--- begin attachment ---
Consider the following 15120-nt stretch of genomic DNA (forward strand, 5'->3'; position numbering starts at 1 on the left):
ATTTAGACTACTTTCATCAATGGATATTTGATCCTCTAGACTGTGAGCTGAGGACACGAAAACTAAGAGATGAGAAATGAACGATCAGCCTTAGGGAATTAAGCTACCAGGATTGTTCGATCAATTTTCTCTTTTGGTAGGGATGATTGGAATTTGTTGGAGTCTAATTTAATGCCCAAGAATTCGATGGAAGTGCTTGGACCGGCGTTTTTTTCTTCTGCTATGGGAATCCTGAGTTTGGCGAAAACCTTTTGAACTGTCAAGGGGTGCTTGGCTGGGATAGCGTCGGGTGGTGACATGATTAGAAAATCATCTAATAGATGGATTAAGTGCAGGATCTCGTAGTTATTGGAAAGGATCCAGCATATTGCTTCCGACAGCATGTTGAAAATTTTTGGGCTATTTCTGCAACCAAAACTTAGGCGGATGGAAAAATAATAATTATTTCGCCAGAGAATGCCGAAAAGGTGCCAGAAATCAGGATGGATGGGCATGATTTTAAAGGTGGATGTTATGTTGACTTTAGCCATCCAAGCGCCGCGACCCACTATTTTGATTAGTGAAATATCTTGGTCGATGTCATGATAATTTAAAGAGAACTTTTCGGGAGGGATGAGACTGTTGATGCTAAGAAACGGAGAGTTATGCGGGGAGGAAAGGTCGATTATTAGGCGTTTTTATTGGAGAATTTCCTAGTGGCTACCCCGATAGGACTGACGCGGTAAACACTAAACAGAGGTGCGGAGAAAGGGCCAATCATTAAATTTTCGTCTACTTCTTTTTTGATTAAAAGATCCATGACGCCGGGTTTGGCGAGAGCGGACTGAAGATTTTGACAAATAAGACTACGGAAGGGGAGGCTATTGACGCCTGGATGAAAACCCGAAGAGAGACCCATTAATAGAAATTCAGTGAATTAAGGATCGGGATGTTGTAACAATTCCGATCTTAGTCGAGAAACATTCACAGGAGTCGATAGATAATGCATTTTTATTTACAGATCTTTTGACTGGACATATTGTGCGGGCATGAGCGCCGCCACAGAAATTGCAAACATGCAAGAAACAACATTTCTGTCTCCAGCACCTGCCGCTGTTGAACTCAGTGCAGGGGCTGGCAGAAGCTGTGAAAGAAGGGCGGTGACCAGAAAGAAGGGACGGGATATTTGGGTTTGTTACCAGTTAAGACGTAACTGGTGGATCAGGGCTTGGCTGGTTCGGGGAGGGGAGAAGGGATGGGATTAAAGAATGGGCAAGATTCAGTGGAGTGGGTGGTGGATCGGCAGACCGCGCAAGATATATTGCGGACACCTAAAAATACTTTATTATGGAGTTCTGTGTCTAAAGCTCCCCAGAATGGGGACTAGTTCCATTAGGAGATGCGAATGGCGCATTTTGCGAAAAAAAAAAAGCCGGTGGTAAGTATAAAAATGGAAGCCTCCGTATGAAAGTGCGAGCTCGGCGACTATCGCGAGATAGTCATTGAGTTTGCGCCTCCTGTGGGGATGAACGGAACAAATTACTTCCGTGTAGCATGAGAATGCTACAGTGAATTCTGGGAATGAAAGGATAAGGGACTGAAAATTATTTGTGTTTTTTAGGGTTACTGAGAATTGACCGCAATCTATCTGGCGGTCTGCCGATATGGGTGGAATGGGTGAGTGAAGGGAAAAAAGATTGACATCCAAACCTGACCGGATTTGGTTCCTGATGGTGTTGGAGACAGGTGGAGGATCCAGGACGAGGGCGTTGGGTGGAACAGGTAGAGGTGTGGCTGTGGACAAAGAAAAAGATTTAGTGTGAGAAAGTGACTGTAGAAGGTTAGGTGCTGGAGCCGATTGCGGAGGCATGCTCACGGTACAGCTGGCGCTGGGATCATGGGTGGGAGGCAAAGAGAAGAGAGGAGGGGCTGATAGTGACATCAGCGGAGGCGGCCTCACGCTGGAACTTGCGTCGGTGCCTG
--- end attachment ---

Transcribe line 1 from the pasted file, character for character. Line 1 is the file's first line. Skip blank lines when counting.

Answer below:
Consider the following 15120-nt stretch of genomic DNA (forward strand, 5'->3'; position numbering starts at 1 on the left):